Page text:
One of the good Git lessons isn't always taught very early on and that is being very careful to never commit sensitive data to your repository, and that includes configuration details like usernames and passwords. When you do this the data committed should always be considered compromised and regenerated and the data should be removed from the repository as well, though this can often be very painful.
One mistake I see often is people commiting their database credentials straight into the repo simply because it is easy to deploy and because they haven't looked into setting up environment variables in their server (or local) environment. Admittedly, this can be annoying and a pain especially when switching between server types, but Laravel makes it really easy to inject these variables (if, of course, you're not using a tool like Laravel Forge or ServerPilot which let you make these changes through their interface). However, Laravel makes this really simple.
Let's take a look at the database configuration for an app I'm working on at the moment.
'connections' => array( 'mysql' => array( 'driver' => 'mysql', 'host' => getenv('DATABASE_HOST'), 'database' => getenv('DATABASE_NAME'), 'username' => getenv('DATABASE_USERNAME'), 'password' => getenv('DATABASE_PASSWORD'), 'charset' => 'utf8', 'collation' => 'utf8_unicode_ci', 'prefix' => '', ), ),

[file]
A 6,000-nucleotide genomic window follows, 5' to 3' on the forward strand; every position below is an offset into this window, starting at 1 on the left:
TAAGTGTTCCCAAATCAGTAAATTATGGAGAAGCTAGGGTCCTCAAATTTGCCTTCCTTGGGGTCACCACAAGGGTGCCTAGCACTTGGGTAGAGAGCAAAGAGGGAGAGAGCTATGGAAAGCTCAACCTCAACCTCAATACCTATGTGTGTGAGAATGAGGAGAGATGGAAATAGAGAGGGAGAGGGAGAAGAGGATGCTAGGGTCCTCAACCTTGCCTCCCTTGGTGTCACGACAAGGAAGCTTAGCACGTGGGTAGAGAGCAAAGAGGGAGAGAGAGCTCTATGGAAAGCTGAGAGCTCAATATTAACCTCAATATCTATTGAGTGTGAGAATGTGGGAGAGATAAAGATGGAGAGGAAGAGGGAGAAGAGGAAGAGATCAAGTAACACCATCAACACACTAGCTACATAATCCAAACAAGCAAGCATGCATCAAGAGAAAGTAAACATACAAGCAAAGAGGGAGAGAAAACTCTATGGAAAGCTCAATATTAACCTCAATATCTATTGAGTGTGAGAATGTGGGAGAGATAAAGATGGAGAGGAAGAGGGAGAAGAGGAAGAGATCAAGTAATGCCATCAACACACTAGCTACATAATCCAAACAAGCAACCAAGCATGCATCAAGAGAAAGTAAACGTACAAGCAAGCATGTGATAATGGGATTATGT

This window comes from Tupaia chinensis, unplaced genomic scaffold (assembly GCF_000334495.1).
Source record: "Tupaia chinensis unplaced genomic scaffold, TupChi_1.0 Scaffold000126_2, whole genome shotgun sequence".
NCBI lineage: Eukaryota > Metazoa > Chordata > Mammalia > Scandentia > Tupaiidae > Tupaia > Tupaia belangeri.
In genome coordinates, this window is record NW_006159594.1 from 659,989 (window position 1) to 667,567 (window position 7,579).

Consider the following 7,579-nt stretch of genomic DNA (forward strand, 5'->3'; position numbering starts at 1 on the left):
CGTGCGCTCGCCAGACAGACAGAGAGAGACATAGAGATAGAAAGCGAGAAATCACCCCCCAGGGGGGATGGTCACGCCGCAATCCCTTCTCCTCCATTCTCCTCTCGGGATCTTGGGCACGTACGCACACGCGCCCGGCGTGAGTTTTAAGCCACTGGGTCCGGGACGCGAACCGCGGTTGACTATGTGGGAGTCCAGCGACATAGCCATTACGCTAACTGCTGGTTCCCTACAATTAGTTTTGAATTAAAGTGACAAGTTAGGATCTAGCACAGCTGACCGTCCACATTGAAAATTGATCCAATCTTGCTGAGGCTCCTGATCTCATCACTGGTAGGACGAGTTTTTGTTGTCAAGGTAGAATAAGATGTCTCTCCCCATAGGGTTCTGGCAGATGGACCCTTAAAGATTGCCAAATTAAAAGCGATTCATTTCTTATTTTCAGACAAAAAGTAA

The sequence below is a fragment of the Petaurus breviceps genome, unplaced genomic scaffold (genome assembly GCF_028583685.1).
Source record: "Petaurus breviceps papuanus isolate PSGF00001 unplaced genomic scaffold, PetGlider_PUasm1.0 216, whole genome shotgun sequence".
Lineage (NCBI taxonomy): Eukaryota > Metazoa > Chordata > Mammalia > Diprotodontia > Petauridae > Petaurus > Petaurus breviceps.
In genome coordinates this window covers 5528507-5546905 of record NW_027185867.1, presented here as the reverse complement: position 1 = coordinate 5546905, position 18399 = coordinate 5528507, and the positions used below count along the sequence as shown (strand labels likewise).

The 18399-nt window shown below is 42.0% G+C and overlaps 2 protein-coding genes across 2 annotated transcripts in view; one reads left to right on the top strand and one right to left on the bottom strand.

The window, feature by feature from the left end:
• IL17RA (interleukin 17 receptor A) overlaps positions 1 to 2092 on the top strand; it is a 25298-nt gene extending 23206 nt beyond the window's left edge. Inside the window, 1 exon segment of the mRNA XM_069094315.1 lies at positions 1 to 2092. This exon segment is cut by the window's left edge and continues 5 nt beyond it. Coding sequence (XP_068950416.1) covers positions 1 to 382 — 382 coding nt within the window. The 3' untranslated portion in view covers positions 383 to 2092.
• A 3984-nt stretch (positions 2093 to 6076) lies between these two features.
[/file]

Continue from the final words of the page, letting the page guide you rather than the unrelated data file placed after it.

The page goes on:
Of course, I'm going to use different database credentials for production, local development and testing. I could go through and duplicate the
app/config/database.php file and pop it into
app/config/testing/database.php with the correct credentials, but let's do it the right way.
For your production environment, create a file called
.env.php in the root of your project, and have it simply return an associative array.
return array( 'DATABASE_HOST' => 'localhost', 'DATABASE_NAME' => 'laravel', 'DATABASE_USERNAME' => 'laravel', 'DATABASE_PASSWORD' => 'secret' );
Now you can just place that file on your server and you're good to go in production. What about other environments though? Just as simple - a file called
.env.$environment.php. For example, here's my
.env.local.php for my local development environment (using Homestead):
return array( 'DATABASE_HOST' => 'localhost', 'DATABASE_NAME' => 'dwightwatson', 'DATABASE_USERNAME' => 'homestead', 'DATABASE_PASSWORD' => 'secret' );
Now you can configure your application credentials from just one place for each environment and keep them secure from source control (and anyone that might gain access to your code) really easily!